The tales from the life of Yul Brynner that I referenced last time feature some ingredients that resonate with me on a number of levels.
First of all, given my well-established interest in personal storytelling, I simply enjoy hearing about unusual lives, particularly those with exotic and cross-cultural aspects.
Second, learning of this remarkable actor’s approach to rehearsal brought back memories of my own theatre experience from years ago. Though less vast and deep than that of Mr Brynner, my stage training was nonetheless a fundamental component of my personal development. Some of the lessons from my years traveling with a French acting troupe would indeed become integral facets of my identity and worldview.
A third reason I liked hearing tales of Brynner’s constant repetition of the basic elements of his craft is that it applies directly to much of the work I do with my clients. In fact, I now use the Brynner example alongside my own acting stories, in my attempt to change people’s false ideas about mindful practice. A name as famous as Yul Brynner lends credence to some of the personal anecdotes I have been using for years.
For example, when clients say to me, as they often do, that they are “practicing” constantly by pitching their companies to potential investors and partners, I now cite my own perspective, and also that of Yul Brynner.
Listening to tales of Brynner’s perfectionism and compulsiveness did indeed bring back memories of Bernard Uzan, the brilliant director of our theatre company. What I understood once again was how much his insistence on rehearsing roles we thought we had “mastered” pushed us to improve even further.
As such, when people insist that their constant storytelling to prospective collaborators constitutes a form of rehearsal, I cite what I learned in the theatre—and what Brynner says—about the profound difference between performance and rehearsal.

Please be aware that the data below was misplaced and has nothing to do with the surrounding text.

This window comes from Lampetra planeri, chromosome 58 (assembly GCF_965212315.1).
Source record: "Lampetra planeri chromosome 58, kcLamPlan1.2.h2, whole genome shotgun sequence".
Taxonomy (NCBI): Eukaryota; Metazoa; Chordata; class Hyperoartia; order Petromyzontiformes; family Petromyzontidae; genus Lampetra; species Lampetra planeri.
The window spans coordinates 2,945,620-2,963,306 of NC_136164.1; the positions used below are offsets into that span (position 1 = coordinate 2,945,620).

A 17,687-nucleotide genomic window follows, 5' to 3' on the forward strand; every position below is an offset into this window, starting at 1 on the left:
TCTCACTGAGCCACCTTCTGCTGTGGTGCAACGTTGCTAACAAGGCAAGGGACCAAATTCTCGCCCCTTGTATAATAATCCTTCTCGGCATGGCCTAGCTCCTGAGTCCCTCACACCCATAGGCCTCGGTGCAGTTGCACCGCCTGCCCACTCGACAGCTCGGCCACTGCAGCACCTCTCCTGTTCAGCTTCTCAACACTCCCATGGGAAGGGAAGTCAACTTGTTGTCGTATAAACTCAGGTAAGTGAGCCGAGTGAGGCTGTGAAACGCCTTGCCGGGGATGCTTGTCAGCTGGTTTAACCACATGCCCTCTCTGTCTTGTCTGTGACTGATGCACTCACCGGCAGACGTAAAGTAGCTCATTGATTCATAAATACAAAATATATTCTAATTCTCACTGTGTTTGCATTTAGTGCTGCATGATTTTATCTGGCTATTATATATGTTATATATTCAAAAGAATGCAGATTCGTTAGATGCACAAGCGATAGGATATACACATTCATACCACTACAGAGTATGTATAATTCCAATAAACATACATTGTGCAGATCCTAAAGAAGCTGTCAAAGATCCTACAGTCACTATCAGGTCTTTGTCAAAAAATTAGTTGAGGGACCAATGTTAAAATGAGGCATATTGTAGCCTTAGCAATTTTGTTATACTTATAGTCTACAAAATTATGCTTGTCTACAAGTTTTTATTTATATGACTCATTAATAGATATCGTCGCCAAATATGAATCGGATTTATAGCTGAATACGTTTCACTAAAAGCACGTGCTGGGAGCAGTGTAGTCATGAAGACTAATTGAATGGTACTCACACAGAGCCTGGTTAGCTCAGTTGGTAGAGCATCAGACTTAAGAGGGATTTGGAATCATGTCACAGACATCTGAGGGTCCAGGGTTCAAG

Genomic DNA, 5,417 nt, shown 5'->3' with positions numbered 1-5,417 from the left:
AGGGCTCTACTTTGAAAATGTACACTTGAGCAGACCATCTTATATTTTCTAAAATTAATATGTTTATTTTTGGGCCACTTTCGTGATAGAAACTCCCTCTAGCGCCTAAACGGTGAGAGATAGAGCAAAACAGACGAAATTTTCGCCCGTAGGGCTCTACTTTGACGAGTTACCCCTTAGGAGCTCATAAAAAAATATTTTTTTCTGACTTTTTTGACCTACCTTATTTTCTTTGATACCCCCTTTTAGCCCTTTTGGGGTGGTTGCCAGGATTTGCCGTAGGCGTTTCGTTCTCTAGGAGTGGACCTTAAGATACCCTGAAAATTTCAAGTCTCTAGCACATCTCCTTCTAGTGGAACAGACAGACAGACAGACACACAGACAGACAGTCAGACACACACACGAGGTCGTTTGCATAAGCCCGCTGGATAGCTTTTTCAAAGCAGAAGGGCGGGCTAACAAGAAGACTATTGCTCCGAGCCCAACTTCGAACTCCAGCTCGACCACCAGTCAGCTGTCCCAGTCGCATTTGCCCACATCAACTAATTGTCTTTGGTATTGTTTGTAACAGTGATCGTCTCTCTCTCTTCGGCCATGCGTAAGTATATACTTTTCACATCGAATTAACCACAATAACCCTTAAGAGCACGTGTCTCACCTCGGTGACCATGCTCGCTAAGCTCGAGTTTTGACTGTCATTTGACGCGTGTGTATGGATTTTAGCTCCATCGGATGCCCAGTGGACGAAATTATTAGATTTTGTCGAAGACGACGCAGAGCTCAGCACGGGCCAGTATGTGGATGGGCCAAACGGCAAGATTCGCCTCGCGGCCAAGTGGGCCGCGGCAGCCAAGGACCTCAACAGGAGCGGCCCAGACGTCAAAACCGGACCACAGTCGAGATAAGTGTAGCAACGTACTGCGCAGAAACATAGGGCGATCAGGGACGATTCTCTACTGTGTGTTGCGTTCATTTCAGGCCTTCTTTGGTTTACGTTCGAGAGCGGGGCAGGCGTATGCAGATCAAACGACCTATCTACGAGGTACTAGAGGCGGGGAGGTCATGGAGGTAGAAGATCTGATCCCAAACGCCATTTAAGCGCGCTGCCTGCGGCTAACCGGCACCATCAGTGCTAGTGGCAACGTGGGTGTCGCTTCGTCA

In fact, one of the enduring lessons I gleaned from my extraordinary director is that we learn things from practicing that we do not—and cannot—learn from performing.
When we rehearse, we can stop and reflect in ways that are not possible in the heat of the action of a performance. We can take a moment to experiment, and to discover a better way to do a scene, even one whose lines we had performed flawlessly the night before. In the morning’s rehearsal, we would often try one act several times, each with a new look, a different tone, or an attempt to change something that did not feel quite right.
As such, the rehearsals that we sometimes considered redundant or even tedious allowed us to see all things in new ways, and often to improve them. In the end, I came to realize through my theatre experience the power of rehearsal and reflection; they are the surest path to incremental improvement.
And so, now that I am spending much of my time teaching individuals about using their identity stories to inspire those around them, I often refer to principles I have taken from the world of acting and rehearsing. As Yul Brynner understood so well, and as he would have told my clients, we should never lose sight of this basic truth: we actually improve more from practicing than from performing.
A final thought: Thinking about Brynner and his insistence on rehearsals stimulated what I like to call a reprocessing of my own life experience. As I am fond of telling my clients, such reprocessing is often a beneficial undertaking, not only for remembering one’s past, but also for stimulating new thinking.
Image: Flickr user Ursula Stone